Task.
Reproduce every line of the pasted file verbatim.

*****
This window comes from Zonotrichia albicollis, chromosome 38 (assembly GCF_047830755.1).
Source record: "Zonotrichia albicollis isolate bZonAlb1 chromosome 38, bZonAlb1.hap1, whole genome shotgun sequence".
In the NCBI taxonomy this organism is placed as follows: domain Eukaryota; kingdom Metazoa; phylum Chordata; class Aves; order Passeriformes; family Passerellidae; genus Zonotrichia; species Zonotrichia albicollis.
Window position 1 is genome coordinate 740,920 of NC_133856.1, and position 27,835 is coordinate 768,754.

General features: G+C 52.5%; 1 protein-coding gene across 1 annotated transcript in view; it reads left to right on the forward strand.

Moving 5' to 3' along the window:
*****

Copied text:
This window comes from Zonotrichia albicollis, chromosome 38 (assembly GCF_047830755.1).
Source record: "Zonotrichia albicollis isolate bZonAlb1 chromosome 38, bZonAlb1.hap1, whole genome shotgun sequence".
In the NCBI taxonomy this organism is placed as follows: domain Eukaryota; kingdom Metazoa; phylum Chordata; class Aves; order Passeriformes; family Passerellidae; genus Zonotrichia; species Zonotrichia albicollis.
Window position 1 is genome coordinate 740,920 of NC_133856.1, and position 27,835 is coordinate 768,754.

General features: G+C 52.5%; 1 protein-coding gene across 1 annotated transcript in view; it reads left to right on the forward strand.

Moving 5' to 3' along the window: